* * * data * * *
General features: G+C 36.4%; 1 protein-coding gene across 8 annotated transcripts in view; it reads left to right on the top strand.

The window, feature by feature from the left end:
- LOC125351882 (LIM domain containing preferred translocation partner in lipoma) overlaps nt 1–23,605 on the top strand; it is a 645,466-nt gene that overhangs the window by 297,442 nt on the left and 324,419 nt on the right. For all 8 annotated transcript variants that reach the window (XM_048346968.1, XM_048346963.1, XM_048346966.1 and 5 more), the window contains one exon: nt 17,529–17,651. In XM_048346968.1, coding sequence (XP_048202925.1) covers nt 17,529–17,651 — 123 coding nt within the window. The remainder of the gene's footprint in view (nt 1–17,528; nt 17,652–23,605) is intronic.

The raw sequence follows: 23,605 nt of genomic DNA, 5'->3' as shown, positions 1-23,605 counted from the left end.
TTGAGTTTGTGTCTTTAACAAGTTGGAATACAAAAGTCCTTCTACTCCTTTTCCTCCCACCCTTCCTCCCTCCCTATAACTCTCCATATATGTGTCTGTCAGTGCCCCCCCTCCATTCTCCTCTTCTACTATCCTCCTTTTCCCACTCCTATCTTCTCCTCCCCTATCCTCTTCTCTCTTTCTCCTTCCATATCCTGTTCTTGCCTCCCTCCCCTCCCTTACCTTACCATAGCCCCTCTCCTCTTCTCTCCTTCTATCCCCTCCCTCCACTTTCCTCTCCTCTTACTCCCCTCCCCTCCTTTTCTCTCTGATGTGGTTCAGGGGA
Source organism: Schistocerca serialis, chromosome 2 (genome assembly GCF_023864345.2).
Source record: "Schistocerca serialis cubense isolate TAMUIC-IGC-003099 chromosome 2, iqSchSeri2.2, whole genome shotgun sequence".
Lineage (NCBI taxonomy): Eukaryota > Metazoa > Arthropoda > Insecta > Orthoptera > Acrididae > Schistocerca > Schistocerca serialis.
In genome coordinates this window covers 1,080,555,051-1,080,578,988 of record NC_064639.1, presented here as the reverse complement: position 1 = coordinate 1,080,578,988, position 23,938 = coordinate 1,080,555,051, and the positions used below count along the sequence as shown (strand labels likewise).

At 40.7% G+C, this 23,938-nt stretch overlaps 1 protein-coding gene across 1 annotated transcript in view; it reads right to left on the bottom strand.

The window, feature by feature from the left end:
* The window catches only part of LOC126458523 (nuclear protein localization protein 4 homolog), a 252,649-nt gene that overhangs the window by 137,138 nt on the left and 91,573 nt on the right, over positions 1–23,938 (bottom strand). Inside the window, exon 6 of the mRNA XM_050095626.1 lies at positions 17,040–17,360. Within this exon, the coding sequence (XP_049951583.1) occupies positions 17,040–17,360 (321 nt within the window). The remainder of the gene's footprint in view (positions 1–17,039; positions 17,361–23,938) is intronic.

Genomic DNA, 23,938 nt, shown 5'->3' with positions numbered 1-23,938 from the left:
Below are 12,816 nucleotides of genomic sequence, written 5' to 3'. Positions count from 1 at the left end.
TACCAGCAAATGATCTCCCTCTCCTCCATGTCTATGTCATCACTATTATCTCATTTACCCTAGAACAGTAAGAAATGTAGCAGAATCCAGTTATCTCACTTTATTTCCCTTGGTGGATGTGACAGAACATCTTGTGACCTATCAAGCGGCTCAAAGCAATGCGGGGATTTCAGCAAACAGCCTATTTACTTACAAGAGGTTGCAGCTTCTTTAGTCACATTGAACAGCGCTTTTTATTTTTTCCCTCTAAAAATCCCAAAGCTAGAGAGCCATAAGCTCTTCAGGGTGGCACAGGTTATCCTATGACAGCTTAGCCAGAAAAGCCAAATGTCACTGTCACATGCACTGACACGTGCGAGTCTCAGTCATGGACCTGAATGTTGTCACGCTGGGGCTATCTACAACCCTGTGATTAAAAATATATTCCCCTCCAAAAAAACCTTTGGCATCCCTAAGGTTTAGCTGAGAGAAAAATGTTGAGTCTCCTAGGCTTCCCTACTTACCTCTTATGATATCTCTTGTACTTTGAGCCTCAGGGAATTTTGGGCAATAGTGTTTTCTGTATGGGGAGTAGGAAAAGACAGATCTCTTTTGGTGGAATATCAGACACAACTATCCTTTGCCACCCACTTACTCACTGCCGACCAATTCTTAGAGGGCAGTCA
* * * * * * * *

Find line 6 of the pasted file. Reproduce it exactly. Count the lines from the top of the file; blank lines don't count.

Source organism: Schistocerca serialis, chromosome 2 (genome assembly GCF_023864345.2).